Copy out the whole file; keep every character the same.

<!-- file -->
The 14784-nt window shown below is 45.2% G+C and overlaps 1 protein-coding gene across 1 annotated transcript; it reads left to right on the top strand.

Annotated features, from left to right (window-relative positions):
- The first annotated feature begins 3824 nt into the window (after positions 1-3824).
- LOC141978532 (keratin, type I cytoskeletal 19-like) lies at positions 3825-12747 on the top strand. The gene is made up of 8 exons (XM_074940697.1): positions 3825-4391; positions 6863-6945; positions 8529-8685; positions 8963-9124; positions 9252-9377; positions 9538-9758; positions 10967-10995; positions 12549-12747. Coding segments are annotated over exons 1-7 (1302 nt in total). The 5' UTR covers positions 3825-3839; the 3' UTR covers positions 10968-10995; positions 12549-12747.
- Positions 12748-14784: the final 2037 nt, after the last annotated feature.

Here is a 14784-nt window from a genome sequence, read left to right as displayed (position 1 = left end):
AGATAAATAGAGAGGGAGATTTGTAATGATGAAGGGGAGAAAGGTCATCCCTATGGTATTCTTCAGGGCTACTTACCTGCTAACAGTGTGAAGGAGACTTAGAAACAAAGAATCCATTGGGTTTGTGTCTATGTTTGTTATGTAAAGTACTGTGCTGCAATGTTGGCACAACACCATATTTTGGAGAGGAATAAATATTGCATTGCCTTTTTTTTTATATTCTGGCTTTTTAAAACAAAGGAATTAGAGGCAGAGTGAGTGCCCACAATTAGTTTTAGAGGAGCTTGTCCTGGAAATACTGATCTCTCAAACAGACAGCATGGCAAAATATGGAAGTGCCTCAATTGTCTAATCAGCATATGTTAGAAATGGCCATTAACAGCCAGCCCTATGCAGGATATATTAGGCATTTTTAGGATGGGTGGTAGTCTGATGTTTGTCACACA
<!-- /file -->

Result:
The 14784-nt window shown below is 45.2% G+C and overlaps 1 protein-coding gene across 1 annotated transcript; it reads left to right on the top strand.

Annotated features, from left to right (window-relative positions):
- The first annotated feature begins 3824 nt into the window (after positions 1-3824).
- LOC141978532 (keratin, type I cytoskeletal 19-like) lies at positions 3825-12747 on the top strand. The gene is made up of 8 exons (XM_074940697.1): positions 3825-4391; positions 6863-6945; positions 8529-8685; positions 8963-9124; positions 9252-9377; positions 9538-9758; positions 10967-10995; positions 12549-12747. Coding segments are annotated over exons 1-7 (1302 nt in total). The 5' UTR covers positions 3825-3839; the 3' UTR covers positions 10968-10995; positions 12549-12747.
- Positions 12748-14784: the final 2037 nt, after the last annotated feature.

Here is a 14784-nt window from a genome sequence, read left to right as displayed (position 1 = left end):
AGATAAATAGAGAGGGAGATTTGTAATGATGAAGGGGAGAAAGGTCATCCCTATGGTATTCTTCAGGGCTACTTACCTGCTAACAGTGTGAAGGAGACTTAGAAACAAAGAATCCATTGGGTTTGTGTCTATGTTTGTTATGTAAAGTACTGTGCTGCAATGTTGGCACAACACCATATTTTGGAGAGGAATAAATATTGCATTGCCTTTTTTTTTATATTCTGGCTTTTTAAAACAAAGGAATTAGAGGCAGAGTGAGTGCCCACAATTAGTTTTAGAGGAGCTTGTCCTGGAAATACTGATCTCTCAAACAGACAGCATGGCAAAATATGGAAGTGCCTCAATTGTCTAATCAGCATATGTTAGAAATGGCCATTAACAGCCAGCCCTATGCAGGATATATTAGGCATTTTTAGGATGGGTGGTAGTCTGATGTTTGTCACACA